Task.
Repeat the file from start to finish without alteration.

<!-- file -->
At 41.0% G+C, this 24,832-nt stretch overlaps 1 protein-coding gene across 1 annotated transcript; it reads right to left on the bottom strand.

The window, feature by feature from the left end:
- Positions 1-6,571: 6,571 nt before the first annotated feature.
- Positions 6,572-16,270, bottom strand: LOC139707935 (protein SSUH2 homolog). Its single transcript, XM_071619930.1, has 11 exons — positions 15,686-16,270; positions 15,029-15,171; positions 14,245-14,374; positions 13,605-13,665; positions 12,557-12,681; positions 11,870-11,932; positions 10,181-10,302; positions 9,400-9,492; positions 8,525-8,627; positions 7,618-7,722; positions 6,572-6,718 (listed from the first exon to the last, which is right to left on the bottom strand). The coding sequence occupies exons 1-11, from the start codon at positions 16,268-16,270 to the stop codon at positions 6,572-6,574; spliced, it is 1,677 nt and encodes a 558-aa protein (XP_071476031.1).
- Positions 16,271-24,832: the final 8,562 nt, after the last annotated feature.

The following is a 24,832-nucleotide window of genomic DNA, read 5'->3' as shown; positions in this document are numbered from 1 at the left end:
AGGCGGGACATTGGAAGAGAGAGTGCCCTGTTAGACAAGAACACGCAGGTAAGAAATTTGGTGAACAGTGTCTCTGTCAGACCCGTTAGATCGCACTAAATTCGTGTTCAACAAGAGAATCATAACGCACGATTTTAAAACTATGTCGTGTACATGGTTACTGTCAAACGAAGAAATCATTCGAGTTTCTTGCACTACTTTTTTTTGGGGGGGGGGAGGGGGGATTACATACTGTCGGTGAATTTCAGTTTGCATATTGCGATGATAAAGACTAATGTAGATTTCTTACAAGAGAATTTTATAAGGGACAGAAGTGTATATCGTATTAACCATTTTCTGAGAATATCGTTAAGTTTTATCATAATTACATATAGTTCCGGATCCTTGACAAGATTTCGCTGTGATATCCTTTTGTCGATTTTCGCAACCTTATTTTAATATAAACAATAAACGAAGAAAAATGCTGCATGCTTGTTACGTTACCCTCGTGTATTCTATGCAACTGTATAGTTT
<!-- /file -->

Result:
At 41.0% G+C, this 24,832-nt stretch overlaps 1 protein-coding gene across 1 annotated transcript; it reads right to left on the bottom strand.

The window, feature by feature from the left end:
- Positions 1-6,571: 6,571 nt before the first annotated feature.
- Positions 6,572-16,270, bottom strand: LOC139707935 (protein SSUH2 homolog). Its single transcript, XM_071619930.1, has 11 exons — positions 15,686-16,270; positions 15,029-15,171; positions 14,245-14,374; positions 13,605-13,665; positions 12,557-12,681; positions 11,870-11,932; positions 10,181-10,302; positions 9,400-9,492; positions 8,525-8,627; positions 7,618-7,722; positions 6,572-6,718 (listed from the first exon to the last, which is right to left on the bottom strand). The coding sequence occupies exons 1-11, from the start codon at positions 16,268-16,270 to the stop codon at positions 6,572-6,574; spliced, it is 1,677 nt and encodes a 558-aa protein (XP_071476031.1).
- Positions 16,271-24,832: the final 8,562 nt, after the last annotated feature.

The following is a 24,832-nucleotide window of genomic DNA, read 5'->3' as shown; positions in this document are numbered from 1 at the left end:
AGGCGGGACATTGGAAGAGAGAGTGCCCTGTTAGACAAGAACACGCAGGTAAGAAATTTGGTGAACAGTGTCTCTGTCAGACCCGTTAGATCGCACTAAATTCGTGTTCAACAAGAGAATCATAACGCACGATTTTAAAACTATGTCGTGTACATGGTTACTGTCAAACGAAGAAATCATTCGAGTTTCTTGCACTACTTTTTTTTGGGGGGGGGGAGGGGGGATTACATACTGTCGGTGAATTTCAGTTTGCATATTGCGATGATAAAGACTAATGTAGATTTCTTACAAGAGAATTTTATAAGGGACAGAAGTGTATATCGTATTAACCATTTTCTGAGAATATCGTTAAGTTTTATCATAATTACATATAGTTCCGGATCCTTGACAAGATTTCGCTGTGATATCCTTTTGTCGATTTTCGCAACCTTATTTTAATATAAACAATAAACGAAGAAAAATGCTGCATGCTTGTTACGTTACCCTCGTGTATTCTATGCAACTGTATAGTTT